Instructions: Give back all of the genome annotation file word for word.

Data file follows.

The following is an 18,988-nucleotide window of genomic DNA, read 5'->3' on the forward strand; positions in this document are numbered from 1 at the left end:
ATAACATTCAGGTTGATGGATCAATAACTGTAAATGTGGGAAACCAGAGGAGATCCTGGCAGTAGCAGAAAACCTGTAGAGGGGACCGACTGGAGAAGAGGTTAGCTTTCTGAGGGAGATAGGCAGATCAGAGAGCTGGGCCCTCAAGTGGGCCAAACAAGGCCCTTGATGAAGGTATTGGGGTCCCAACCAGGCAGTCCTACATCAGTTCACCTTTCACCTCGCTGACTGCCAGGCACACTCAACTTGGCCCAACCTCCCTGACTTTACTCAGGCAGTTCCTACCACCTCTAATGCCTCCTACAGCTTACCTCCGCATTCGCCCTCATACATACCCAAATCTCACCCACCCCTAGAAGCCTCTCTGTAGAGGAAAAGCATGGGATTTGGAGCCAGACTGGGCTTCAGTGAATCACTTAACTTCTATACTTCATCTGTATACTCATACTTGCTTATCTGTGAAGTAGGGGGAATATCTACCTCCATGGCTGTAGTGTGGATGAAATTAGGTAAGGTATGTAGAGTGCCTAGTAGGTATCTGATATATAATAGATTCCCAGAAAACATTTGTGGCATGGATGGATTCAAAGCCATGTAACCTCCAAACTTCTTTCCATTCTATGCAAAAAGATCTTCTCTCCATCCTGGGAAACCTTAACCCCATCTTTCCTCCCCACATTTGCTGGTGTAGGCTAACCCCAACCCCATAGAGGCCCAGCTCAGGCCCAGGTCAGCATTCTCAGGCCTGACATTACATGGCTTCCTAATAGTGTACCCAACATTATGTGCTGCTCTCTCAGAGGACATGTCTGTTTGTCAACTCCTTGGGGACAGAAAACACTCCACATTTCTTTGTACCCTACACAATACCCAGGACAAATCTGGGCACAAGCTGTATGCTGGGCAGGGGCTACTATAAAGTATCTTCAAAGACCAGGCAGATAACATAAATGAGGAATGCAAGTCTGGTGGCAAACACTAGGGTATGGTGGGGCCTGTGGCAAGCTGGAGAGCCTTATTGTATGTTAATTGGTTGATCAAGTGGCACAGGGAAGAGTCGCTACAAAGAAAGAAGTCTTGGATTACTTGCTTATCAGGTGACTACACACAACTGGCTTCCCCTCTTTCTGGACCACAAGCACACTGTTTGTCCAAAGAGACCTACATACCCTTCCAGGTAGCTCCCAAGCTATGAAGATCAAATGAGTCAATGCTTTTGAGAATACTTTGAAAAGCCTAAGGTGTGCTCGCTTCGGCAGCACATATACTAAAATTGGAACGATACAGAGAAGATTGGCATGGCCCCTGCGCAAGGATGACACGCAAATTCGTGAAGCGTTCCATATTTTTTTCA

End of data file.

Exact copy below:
The following is an 18,988-nucleotide window of genomic DNA, read 5'->3' on the forward strand; positions in this document are numbered from 1 at the left end:
ATAACATTCAGGTTGATGGATCAATAACTGTAAATGTGGGAAACCAGAGGAGATCCTGGCAGTAGCAGAAAACCTGTAGAGGGGACCGACTGGAGAAGAGGTTAGCTTTCTGAGGGAGATAGGCAGATCAGAGAGCTGGGCCCTCAAGTGGGCCAAACAAGGCCCTTGATGAAGGTATTGGGGTCCCAACCAGGCAGTCCTACATCAGTTCACCTTTCACCTCGCTGACTGCCAGGCACACTCAACTTGGCCCAACCTCCCTGACTTTACTCAGGCAGTTCCTACCACCTCTAATGCCTCCTACAGCTTACCTCCGCATTCGCCCTCATACATACCCAAATCTCACCCACCCCTAGAAGCCTCTCTGTAGAGGAAAAGCATGGGATTTGGAGCCAGACTGGGCTTCAGTGAATCACTTAACTTCTATACTTCATCTGTATACTCATACTTGCTTATCTGTGAAGTAGGGGGAATATCTACCTCCATGGCTGTAGTGTGGATGAAATTAGGTAAGGTATGTAGAGTGCCTAGTAGGTATCTGATATATAATAGATTCCCAGAAAACATTTGTGGCATGGATGGATTCAAAGCCATGTAACCTCCAAACTTCTTTCCATTCTATGCAAAAAGATCTTCTCTCCATCCTGGGAAACCTTAACCCCATCTTTCCTCCCCACATTTGCTGGTGTAGGCTAACCCCAACCCCATAGAGGCCCAGCTCAGGCCCAGGTCAGCATTCTCAGGCCTGACATTACATGGCTTCCTAATAGTGTACCCAACATTATGTGCTGCTCTCTCAGAGGACATGTCTGTTTGTCAACTCCTTGGGGACAGAAAACACTCCACATTTCTTTGTACCCTACACAATACCCAGGACAAATCTGGGCACAAGCTGTATGCTGGGCAGGGGCTACTATAAAGTATCTTCAAAGACCAGGCAGATAACATAAATGAGGAATGCAAGTCTGGTGGCAAACACTAGGGTATGGTGGGGCCTGTGGCAAGCTGGAGAGCCTTATTGTATGTTAATTGGTTGATCAAGTGGCACAGGGAAGAGTCGCTACAAAGAAAGAAGTCTTGGATTACTTGCTTATCAGGTGACTACACACAACTGGCTTCCCCTCTTTCTGGACCACAAGCACACTGTTTGTCCAAAGAGACCTACATACCCTTCCAGGTAGCTCCCAAGCTATGAAGATCAAATGAGTCAATGCTTTTGAGAATACTTTGAAAAGCCTAAGGTGTGCTCGCTTCGGCAGCACATATACTAAAATTGGAACGATACAGAGAAGATTGGCATGGCCCCTGCGCAAGGATGACACGCAAATTCGTGAAGCGTTCCATATTTTTTTCA